Chicken tractor designs will keep the hens in or out of your garden; it's not clear from this graphic but the bottom is open. You'll need a ball of nylon twine.
This page was last updated by Bernard Preston on 7th August, 2019.
It's a light and portable device that can be moved about, keeping the hens busy clearing a particular piece of ground; simultaneously they will devour any bugs and fertilize the earth.
Hens are a wonder in the organic garden, obviating the need for artificial fertilizer; they scratch out the weeds and clear the ground but, give them half a chance, and they'll ruin your seedlings too.
Dark green vegetables like broccoli and kale, and string beans are their favourites; they'll eat you out of house and home if you allow them.
Enter the need for chicken tractor designs; frankly there are hundreds and you must consider your own needs. There's only one important criterion; it must be light and easily movable.
My first chicken tractor design was meant to be a permanent home for the birds but, to be honest, it's not a good idea; a fixed roost to protect them from the elements is important.
I wouldn't make it out of wood either; that's too heavy, needs to be painted and will eventually rot. Thin steel rods are the answer; they will rust through in about twenty years if you don't treat them but that's not a problem for most of us.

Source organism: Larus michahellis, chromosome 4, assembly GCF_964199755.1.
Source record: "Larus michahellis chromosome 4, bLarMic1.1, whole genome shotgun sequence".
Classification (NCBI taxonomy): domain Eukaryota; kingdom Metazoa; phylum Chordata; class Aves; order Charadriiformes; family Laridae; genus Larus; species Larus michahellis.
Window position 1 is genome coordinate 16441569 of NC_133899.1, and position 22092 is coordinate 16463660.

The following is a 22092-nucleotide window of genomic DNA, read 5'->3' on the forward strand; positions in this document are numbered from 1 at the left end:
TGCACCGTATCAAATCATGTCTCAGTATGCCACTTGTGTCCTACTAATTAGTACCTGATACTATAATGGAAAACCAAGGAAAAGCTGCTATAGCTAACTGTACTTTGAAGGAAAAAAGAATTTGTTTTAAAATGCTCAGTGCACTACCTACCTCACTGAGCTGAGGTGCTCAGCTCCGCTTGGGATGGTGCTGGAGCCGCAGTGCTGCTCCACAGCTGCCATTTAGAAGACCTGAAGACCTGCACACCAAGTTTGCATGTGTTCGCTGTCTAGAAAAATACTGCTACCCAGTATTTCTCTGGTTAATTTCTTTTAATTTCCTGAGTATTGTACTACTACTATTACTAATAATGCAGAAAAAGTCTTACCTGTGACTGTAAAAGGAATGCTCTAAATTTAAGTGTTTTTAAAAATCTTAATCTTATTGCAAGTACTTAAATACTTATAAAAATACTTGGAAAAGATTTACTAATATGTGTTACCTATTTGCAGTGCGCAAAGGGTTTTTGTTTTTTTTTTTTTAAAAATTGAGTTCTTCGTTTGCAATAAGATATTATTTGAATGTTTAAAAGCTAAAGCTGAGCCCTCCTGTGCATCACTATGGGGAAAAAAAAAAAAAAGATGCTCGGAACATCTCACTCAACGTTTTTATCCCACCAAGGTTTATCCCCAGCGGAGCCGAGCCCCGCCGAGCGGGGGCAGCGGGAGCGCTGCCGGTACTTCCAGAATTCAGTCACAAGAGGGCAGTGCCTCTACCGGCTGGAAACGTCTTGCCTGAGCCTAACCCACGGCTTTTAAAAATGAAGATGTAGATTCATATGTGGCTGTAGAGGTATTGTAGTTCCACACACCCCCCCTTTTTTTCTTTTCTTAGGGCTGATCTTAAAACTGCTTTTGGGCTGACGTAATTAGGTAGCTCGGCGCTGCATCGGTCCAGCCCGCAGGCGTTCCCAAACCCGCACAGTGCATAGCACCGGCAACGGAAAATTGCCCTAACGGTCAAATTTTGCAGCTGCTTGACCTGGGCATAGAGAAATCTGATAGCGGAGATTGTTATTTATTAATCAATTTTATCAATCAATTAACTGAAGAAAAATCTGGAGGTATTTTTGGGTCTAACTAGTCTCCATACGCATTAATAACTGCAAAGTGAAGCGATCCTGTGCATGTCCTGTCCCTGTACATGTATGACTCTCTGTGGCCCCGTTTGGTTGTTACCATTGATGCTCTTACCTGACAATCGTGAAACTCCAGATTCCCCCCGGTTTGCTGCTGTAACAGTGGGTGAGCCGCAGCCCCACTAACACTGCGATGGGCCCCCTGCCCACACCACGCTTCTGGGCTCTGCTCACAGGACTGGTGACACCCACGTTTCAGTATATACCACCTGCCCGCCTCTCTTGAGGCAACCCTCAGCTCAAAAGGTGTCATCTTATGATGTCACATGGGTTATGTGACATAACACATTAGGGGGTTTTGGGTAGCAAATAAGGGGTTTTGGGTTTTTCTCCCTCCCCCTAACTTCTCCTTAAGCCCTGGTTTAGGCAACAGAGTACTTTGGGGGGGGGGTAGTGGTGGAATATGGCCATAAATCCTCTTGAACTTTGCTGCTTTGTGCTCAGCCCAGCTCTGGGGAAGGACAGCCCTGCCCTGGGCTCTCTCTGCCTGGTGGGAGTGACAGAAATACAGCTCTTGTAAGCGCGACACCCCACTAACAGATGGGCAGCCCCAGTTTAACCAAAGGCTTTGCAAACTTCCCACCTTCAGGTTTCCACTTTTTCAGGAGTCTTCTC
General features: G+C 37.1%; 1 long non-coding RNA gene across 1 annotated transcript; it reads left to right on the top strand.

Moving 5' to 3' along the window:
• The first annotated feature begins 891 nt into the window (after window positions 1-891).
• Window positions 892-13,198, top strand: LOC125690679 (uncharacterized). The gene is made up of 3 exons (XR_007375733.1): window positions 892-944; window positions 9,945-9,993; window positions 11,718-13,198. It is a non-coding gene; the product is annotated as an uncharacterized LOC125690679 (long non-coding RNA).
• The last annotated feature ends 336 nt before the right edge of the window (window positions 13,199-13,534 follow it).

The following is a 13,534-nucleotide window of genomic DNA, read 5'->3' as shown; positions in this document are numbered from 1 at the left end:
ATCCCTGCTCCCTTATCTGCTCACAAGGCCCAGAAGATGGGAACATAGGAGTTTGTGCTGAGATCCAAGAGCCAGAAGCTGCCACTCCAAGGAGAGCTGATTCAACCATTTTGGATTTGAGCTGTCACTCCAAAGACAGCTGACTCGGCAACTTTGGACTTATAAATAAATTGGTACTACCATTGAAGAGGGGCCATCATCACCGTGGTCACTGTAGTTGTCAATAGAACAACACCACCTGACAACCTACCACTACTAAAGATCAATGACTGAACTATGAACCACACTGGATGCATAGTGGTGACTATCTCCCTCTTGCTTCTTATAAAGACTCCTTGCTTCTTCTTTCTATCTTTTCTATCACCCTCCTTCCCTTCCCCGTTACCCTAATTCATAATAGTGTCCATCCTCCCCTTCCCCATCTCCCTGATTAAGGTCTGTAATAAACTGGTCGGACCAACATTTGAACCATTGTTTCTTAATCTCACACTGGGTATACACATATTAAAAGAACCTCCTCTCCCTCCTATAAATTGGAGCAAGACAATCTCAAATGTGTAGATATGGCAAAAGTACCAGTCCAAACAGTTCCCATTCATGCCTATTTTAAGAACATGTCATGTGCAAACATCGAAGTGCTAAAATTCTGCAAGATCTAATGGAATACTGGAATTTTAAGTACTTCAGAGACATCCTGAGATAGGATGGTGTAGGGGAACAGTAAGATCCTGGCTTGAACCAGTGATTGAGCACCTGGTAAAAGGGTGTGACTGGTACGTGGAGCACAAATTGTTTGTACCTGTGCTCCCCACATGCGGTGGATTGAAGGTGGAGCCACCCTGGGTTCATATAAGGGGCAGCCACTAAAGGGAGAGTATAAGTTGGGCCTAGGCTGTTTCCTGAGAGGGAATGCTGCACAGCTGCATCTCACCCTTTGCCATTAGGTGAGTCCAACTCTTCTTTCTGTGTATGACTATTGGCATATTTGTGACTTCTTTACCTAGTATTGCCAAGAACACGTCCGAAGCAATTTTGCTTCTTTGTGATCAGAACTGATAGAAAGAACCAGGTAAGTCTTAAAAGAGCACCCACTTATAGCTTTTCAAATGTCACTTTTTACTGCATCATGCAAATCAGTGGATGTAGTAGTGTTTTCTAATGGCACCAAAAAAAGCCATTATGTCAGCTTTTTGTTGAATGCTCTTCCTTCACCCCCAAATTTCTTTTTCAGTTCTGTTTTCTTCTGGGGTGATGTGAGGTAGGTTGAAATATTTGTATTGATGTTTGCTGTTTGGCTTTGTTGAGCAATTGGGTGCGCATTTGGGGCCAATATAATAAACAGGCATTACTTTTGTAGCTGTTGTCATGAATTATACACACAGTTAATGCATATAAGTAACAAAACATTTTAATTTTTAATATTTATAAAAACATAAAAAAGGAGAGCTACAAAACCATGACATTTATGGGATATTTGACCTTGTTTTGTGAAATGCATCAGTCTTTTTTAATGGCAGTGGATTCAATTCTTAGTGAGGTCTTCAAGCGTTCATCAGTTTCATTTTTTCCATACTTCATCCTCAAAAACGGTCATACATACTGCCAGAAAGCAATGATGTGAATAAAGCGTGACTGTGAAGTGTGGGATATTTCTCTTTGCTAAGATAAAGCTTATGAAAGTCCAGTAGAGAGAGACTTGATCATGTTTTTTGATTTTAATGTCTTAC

This is a good place to cut your teeth on welding; it doesn't need to be structurally very strong, and only you and the hens will see your mistakes.
Chicken tractor designs can be used to protect your veggies from the hens; make them yourself to fit your beds. In South Africa the steel and bird netting costs about ten to fifteen dollars each.
There are three kinds of welders:
All it takes is practice and perhaps some guidance to graduate from one group to that above. It's not rocket science; and this is the perfect place to begin. You won't fall out the sky if one of your welds comes adrift.
When building your chicken tractor designs there are numerous factors to be considered. Like I've said, the weight of the whole structure is important; there is really no need to make it out of steel that will withstand a force 2 hurricane.
I have used 5 and 7mm round bar; it's really quite flimsy.
The width of your bird netting is one such consideration. The stuff I bought is 4,5m wide, so I've made my chicken tractor designs roughly 2,2m in breadth to give a little overlap; I can get two structures out of one width.
Another is the length of your steel rods; mine come in 6 metre bars. You really don't want a lot of short offcuts so plan to use 1,5m lengths, and 1,0m widths, or some such factor that suits your needs.
There's nothing wrong with making a 0,5m x 0,5m chicken tractor design, but keep in mind it's the same amount of work to make a small one as a larger structure.
It's the same, for example, when putting up solar panels; it's no more work to erect a 310 watt PV as compared to a 95W; in general the larger the better. Of course, if all you want is to power the battery for your gate motor, or cover just a couple lettuces, make it smaller.
If you have an old oil filled machine, do yourself a favour and first trade it in for the new generation inverter welders; they are so much lighter and easier to use; you won't injure your spine moving it, and changing the voltage is at the twiddle of a dial.